Update 2/3/13: these are not “final regulations” until the comment period has passed. Information on comments to the IRS is appended st the end of this post.
We thought it couldn’t get worse:
(CNSNews.com) – In a final regulation issued Wednesday, the Internal Revenue Service (IRS) assumed that under Obamacare the cheapest health insurance plan available in 2016 for a family will cost $20,000 for the year.
Under Obamacare, Americans will be required to buy health insurance or pay a penalty to the IRS.
via IRS: Cheapest Obamacare Plan Will Be $20,000 Per Family | CNS News.
Send your comments to
CC:PA:LPD:PR (REG-148500-12), room 5203, Internal Revenue Service, PO Box 7604, Ben Franklin Station, Washington, DC 20044. Submissions may be hand-delivered Monday through Friday between the hours of 8 a.m. and 4 p.m. to CC:PA:LPD:PR (REG-148500-12), Courier’s Desk, Internal Revenue Service, 1111 Constitution Avenue, NW., Washington, DC, or
sent electronically via the Federal eRulemaking Portal at http://www.regulations.gov (IRS REG-148500-12).
The comment period ends May 2, 2013, and there will be a public hearing “May 29, 2013, beginning at 10:00 a.m., in the Auditorium, Internal Revenue Building, 1111 Constitution Avenue, NW, Washington, DC.”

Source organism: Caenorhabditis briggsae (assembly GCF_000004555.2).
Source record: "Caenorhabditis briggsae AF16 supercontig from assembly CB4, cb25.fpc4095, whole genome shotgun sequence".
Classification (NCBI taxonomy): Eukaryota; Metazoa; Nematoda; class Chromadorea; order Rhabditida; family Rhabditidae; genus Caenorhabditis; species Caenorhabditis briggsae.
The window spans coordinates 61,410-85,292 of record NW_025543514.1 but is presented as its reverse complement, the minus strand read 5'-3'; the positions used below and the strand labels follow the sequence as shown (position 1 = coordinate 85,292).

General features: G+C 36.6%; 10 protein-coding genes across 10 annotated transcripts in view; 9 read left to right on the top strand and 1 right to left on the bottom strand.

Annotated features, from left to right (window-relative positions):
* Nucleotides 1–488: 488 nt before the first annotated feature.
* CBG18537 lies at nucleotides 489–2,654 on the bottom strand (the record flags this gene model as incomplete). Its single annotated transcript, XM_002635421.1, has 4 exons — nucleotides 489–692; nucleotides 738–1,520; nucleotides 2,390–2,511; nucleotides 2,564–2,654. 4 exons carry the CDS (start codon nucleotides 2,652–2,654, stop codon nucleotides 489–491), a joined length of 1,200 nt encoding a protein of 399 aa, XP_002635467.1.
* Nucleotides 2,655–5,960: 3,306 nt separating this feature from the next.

The IRS publication document can be found here, http://www.irs.gov/PUP/newsroom/REG-148500-12%20FR.pdf. The examples begin on page 67.
I regret that you’ve been had. The IRS document that the CNS article links to is actually a call for public comment on proposed regulations, and not the final regulations as the article claims. Furthermore the proposed regulations have nothing to due with the cost of the healthcare options, and only apply to how the ‘tax penalty’ will be calculated. As for the $20k dollar amount, I only see it mentioned in a set of hypothetical examples towards the end of the document. In short, the only time you will see the $20k is as a nice round number that the IRS used when creating their examples, nothing more.
Please take a few minutes to skim over the actual IRS document that the CNS links to. You’ll see page one that the author is wrong about this being ‘final’. Beyond that he draws illogical conclusions and is trying to paint a random example as actual regulation. With the title and how the article is put together, that article is nothing more then a deliberate attempt to mislead individuals into anger.
You are correct, these are not “final,” until after the comment period.
however, the point of this post is the cost of coverage. The national average cost for a Bronze plan for a family of 5, which is quoted in the regulations, is (at least nominally) independent of the finalization of the regulations for the requirement to obtain coverage and the penalties owed for non-coverage.